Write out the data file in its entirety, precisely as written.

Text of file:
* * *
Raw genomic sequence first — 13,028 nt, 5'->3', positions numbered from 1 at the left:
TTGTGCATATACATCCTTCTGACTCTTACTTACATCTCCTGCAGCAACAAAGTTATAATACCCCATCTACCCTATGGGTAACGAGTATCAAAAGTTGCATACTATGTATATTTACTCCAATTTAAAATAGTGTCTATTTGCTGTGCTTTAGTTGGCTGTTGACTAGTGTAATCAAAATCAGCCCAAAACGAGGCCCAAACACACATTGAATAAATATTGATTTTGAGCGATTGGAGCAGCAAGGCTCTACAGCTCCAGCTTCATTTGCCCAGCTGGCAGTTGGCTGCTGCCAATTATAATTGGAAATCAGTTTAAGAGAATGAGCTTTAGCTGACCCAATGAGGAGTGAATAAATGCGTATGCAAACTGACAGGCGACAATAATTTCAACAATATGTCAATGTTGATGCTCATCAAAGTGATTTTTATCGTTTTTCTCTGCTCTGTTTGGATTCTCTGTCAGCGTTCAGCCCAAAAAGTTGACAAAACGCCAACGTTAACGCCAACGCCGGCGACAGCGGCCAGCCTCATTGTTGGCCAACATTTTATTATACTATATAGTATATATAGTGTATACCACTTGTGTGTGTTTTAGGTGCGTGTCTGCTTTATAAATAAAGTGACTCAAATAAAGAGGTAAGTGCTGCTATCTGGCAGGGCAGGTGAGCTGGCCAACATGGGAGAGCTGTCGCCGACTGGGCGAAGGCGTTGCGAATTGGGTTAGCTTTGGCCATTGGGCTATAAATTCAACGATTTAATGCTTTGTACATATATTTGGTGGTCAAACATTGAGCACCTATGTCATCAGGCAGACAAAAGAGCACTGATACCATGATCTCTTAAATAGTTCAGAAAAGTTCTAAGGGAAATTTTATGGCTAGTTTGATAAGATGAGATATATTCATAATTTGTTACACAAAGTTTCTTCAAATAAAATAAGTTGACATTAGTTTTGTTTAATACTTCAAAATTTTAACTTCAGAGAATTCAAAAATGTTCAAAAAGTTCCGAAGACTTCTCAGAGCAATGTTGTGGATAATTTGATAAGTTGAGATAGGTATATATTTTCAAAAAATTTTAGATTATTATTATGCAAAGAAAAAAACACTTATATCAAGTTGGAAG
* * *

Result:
Raw genomic sequence first — 13,028 nt, 5'->3', positions numbered from 1 at the left:
TTGTGCATATACATCCTTCTGACTCTTACTTACATCTCCTGCAGCAACAAAGTTATAATACCCCATCTACCCTATGGGTAACGAGTATCAAAAGTTGCATACTATGTATATTTACTCCAATTTAAAATAGTGTCTATTTGCTGTGCTTTAGTTGGCTGTTGACTAGTGTAATCAAAATCAGCCCAAAACGAGGCCCAAACACACATTGAATAAATATTGATTTTGAGCGATTGGAGCAGCAAGGCTCTACAGCTCCAGCTTCATTTGCCCAGCTGGCAGTTGGCTGCTGCCAATTATAATTGGAAATCAGTTTAAGAGAATGAGCTTTAGCTGACCCAATGAGGAGTGAATAAATGCGTATGCAAACTGACAGGCGACAATAATTTCAACAATATGTCAATGTTGATGCTCATCAAAGTGATTTTTATCGTTTTTCTCTGCTCTGTTTGGATTCTCTGTCAGCGTTCAGCCCAAAAAGTTGACAAAACGCCAACGTTAACGCCAACGCCGGCGACAGCGGCCAGCCTCATTGTTGGCCAACATTTTATTATACTATATAGTATATATAGTGTATACCACTTGTGTGTGTTTTAGGTGCGTGTCTGCTTTATAAATAAAGTGACTCAAATAAAGAGGTAAGTGCTGCTATCTGGCAGGGCAGGTGAGCTGGCCAACATGGGAGAGCTGTCGCCGACTGGGCGAAGGCGTTGCGAATTGGGTTAGCTTTGGCCATTGGGCTATAAATTCAACGATTTAATGCTTTGTACATATATTTGGTGGTCAAACATTGAGCACCTATGTCATCAGGCAGACAAAAGAGCACTGATACCATGATCTCTTAAATAGTTCAGAAAAGTTCTAAGGGAAATTTTATGGCTAGTTTGATAAGATGAGATATATTCATAATTTGTTACACAAAGTTTCTTCAAATAAAATAAGTTGACATTAGTTTTGTTTAATACTTCAAAATTTTAACTTCAGAGAATTCAAAAATGTTCAAAAAGTTCCGAAGACTTCTCAGAGCAATGTTGTGGATAATTTGATAAGTTGAGATAGGTATATATTTTCAAAAAATTTTAGATTATTATTATGCAAAGAAAAAAACACTTATATCAAGTTGGAAG